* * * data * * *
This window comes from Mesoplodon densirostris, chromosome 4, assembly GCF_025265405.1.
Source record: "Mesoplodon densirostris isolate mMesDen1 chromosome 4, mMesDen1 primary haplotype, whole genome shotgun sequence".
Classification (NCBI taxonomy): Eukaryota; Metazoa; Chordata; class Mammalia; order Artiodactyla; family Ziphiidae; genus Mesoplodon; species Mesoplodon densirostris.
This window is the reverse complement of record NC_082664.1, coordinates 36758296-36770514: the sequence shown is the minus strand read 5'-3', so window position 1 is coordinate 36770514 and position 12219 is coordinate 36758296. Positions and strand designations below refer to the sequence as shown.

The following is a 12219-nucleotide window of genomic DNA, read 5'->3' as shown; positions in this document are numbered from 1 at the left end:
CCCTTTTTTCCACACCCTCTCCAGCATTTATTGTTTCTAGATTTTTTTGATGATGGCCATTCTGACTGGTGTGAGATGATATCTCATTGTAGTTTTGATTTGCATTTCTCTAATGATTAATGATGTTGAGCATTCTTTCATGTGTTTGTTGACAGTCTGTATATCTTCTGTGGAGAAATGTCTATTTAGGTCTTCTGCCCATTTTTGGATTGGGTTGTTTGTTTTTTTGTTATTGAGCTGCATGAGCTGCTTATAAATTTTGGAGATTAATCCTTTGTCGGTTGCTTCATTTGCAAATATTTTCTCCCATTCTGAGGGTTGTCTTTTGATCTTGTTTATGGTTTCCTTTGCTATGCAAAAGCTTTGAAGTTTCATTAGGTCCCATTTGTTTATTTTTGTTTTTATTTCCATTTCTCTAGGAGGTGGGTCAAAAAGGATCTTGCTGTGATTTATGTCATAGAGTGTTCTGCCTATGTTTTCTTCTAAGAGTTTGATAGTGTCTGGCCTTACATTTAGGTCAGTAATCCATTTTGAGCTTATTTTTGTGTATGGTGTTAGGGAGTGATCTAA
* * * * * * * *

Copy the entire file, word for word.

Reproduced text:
This window comes from Mesoplodon densirostris, chromosome 4, assembly GCF_025265405.1.
Source record: "Mesoplodon densirostris isolate mMesDen1 chromosome 4, mMesDen1 primary haplotype, whole genome shotgun sequence".
Classification (NCBI taxonomy): Eukaryota; Metazoa; Chordata; class Mammalia; order Artiodactyla; family Ziphiidae; genus Mesoplodon; species Mesoplodon densirostris.
This window is the reverse complement of record NC_082664.1, coordinates 36758296-36770514: the sequence shown is the minus strand read 5'-3', so window position 1 is coordinate 36770514 and position 12219 is coordinate 36758296. Positions and strand designations below refer to the sequence as shown.

The following is a 12219-nucleotide window of genomic DNA, read 5'->3' as shown; positions in this document are numbered from 1 at the left end:
CCCTTTTTTCCACACCCTCTCCAGCATTTATTGTTTCTAGATTTTTTTGATGATGGCCATTCTGACTGGTGTGAGATGATATCTCATTGTAGTTTTGATTTGCATTTCTCTAATGATTAATGATGTTGAGCATTCTTTCATGTGTTTGTTGACAGTCTGTATATCTTCTGTGGAGAAATGTCTATTTAGGTCTTCTGCCCATTTTTGGATTGGGTTGTTTGTTTTTTTGTTATTGAGCTGCATGAGCTGCTTATAAATTTTGGAGATTAATCCTTTGTCGGTTGCTTCATTTGCAAATATTTTCTCCCATTCTGAGGGTTGTCTTTTGATCTTGTTTATGGTTTCCTTTGCTATGCAAAAGCTTTGAAGTTTCATTAGGTCCCATTTGTTTATTTTTGTTTTTATTTCCATTTCTCTAGGAGGTGGGTCAAAAAGGATCTTGCTGTGATTTATGTCATAGAGTGTTCTGCCTATGTTTTCTTCTAAGAGTTTGATAGTGTCTGGCCTTACATTTAGGTCAGTAATCCATTTTGAGCTTATTTTTGTGTATGGTGTTAGGGAGTGATCTAA